I took Alans idea [of 18 symbolic pillars of the congregation] to our 4th and 7th grade religious school students. I did my best to explain the concept of caissons [concrete pillars] to them, then we read a classic Jewish text from Pirke Avot (The Chapters of the Fathers): Rabbi Shimon the Righteous said, the world stands on three things: study, worship and acts of lovingkindness. What, I asked our students, would you consider to be the eighteen pillars upon which our congregational community stands?

Then together we brainstormed eighteen spiritual values of our JRC community: God, Judaism, Joy, Prayer, Hope, Respect, Partnership, Song, Tikkun Olam, Community, Study, Freedom, Friendship, Spirit, Learning, Peace, Growth, and Love.

Afterwards, I wrote out the values on a separate pieces of paper and each one was placed by the construction crew into a separate caisson shaft to be mixed together with the concrete, becoming a permanent part of JRCs support structure.

What an amazing lesson. Mazel tov and kol hakavod to the Jewish Reconstructionist Congregation.

Learn more about their green building here!

More Jewish/Environmental resources:

Canfei Nesharim http://canfeinesharim.org/

The Coalition on the Environment and Jewish Life http://www.coejl.org

Hazon http://www.hazon.org/ (and their excellent blog, The Jew and the Carrot)

Teva Learning Center for Jewish environmental education http://www.tevacenter.org/

Modeling the “Whole Internet” Strategy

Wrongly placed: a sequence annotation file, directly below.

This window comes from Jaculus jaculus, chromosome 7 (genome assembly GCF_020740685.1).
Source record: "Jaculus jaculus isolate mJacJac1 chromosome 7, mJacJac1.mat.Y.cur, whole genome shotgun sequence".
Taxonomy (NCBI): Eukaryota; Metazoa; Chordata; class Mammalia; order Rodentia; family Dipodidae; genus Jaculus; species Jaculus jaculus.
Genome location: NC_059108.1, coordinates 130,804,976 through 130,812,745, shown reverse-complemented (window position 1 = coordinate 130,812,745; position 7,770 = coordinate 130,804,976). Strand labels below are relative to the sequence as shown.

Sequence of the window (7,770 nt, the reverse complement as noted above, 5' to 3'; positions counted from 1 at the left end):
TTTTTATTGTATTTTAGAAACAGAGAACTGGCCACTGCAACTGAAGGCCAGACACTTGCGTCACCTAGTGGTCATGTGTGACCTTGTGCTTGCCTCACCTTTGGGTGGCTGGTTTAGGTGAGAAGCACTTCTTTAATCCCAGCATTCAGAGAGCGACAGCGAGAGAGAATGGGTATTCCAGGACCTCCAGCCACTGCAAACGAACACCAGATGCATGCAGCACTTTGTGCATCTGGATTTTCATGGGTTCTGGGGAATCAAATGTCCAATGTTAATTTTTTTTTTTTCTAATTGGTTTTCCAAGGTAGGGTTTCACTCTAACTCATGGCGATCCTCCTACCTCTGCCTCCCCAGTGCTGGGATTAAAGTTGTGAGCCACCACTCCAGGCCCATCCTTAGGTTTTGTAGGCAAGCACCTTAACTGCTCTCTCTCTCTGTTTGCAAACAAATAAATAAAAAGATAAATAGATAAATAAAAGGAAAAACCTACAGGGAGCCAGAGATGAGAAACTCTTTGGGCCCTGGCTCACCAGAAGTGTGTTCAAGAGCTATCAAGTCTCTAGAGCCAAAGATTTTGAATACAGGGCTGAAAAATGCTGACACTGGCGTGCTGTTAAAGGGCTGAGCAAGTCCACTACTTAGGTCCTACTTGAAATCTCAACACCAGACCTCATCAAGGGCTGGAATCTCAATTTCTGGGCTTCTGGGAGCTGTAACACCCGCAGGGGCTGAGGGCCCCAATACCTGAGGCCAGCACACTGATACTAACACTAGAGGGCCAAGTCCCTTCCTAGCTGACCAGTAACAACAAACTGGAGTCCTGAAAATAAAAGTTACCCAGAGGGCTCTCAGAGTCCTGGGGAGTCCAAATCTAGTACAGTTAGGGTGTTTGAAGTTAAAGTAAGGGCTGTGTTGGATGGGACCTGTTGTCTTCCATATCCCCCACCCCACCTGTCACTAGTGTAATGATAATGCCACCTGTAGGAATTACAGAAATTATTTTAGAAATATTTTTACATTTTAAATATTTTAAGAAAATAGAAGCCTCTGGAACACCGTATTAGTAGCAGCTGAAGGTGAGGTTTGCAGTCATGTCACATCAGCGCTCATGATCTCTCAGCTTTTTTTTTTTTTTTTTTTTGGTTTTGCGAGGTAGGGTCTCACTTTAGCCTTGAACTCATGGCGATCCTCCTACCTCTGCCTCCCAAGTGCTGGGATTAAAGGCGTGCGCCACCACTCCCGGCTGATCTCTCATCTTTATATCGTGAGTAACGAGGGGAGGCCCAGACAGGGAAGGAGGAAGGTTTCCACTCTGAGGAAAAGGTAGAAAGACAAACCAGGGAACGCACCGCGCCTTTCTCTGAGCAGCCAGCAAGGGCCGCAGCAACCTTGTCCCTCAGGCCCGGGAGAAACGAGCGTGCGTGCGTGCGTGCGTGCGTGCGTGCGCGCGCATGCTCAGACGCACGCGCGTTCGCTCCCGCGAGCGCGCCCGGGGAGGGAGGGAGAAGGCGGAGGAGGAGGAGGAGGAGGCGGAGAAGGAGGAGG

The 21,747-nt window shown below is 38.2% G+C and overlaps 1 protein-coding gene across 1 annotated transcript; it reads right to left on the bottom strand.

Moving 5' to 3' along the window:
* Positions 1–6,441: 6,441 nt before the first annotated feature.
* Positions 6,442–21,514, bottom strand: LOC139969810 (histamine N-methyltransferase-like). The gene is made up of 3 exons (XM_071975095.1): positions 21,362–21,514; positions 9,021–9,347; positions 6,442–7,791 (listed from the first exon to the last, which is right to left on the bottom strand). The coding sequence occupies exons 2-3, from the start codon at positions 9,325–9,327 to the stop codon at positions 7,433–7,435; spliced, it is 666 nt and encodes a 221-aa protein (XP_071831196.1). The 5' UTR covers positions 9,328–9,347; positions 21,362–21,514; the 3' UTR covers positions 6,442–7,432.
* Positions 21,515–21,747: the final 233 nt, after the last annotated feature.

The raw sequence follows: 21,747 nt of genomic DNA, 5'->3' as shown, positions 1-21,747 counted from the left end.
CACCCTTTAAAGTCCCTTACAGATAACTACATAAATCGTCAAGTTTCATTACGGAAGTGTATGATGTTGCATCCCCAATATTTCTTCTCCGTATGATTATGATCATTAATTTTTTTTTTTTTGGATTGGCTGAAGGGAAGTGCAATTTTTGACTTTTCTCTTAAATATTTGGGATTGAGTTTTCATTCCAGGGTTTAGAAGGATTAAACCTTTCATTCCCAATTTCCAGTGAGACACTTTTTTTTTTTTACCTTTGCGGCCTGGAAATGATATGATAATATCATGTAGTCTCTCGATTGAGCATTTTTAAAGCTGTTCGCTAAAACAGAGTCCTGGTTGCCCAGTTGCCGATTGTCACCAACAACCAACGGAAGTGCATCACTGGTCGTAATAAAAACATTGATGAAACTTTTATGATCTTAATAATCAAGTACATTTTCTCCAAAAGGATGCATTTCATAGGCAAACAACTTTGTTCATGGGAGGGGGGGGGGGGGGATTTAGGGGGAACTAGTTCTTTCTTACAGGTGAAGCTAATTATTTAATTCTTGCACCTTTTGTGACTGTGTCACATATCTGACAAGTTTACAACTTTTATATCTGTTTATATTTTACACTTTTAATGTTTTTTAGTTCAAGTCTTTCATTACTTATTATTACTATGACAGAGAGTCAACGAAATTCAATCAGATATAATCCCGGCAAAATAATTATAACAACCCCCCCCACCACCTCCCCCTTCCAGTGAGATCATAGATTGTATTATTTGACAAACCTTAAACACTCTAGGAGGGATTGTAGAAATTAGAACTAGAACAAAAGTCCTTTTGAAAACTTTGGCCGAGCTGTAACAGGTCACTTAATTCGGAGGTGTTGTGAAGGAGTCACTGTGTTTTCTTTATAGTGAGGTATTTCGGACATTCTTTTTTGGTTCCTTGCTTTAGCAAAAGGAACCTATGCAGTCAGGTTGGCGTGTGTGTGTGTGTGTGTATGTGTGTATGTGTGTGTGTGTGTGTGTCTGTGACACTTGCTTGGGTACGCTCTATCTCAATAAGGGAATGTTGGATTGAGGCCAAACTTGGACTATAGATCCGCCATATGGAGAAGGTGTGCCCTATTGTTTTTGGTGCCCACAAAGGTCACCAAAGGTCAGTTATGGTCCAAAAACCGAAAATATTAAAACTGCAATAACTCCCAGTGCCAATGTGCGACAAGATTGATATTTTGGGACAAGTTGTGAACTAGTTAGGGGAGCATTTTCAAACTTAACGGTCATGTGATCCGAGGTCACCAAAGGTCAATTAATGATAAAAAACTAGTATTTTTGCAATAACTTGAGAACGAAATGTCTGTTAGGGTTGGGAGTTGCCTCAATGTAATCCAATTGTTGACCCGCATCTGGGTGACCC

RedWriteWeb, one of the most popular blogs on web technology news, is running a series of posts this week on how religious organizations are using technology. Today they focused on the Shalom Hartman Institute in Jerusalem, pluralistic research and training institute that trains and ordains rabbis as well as runs high schools in Jerusalem, among other things.

As their work attracts and serves a very diverse (and worldwide) audience, so too must their online strategy. Beyond information about the organization and programs via their web site, the Institute incorporates extensive video and slide sharing throughout the site to share their value and make their work (and their extraordinary teachers) come alive. Further, they are developing a Facebook strategy, working their Wikipedia entries, venturing into podcasting, blogging, using video-based distance learning, and experimenting with Twitter.

Alan Abbey, the organization’s web site manager, is turning theory into practice, experimenting, and measuring his success. More than dabbling in this and that, he is creating an internet strategy for his organization, and is implementing the multiple facets of that strategy. Alan knows that the age of focusing only on your web site ended in 2007, and he’s integrating multiple tools and approaches. He understands it may take time for each venture to get rooted and attract and audience. And for his audience to mature and start to use these tools as well. And perhaps, in the coming year or two, he’ll weed his garden and pursue a smaller number of approaches that have the greatest returns for his mission. Or maybe he’ll find great success in all of his approaches. Learn about his work at ReadWriteWeb. And check out the other religion postings this week too.

Further reading:

  • Andrea Useem writes about religious life and web 2.0 on the Religion Writer blog.
  • See3.net offers wisdom on using online video for non profit causes on their blog, See What’s Out There.
  • Short video tutorials on a number of social media tools, such as social bookmarking, Twitter and others from Common Craft.

Web 2.0 Strategy in Jerusalem: Tachlis 2 Point Oh!

Jewlicious, PresenTense and others are putting on a valuable conference in Jerusalem on Wednesday, September 17, 2008 called Tachlis 2 Point Oh! to demonstrate how to get the most out of Web 2.0 tools. Panelists are the who’s who of Jewish 2.0, including Ricky Ben-David, Aharon Horwitz of PresenTense, Ahuvah Berger on social networking, and David Abitbol from Jewlicious on blogging.

Get all the details here.

In Jerusalem next week? Don’t miss it! Did you go? We’d love to hear what you learned.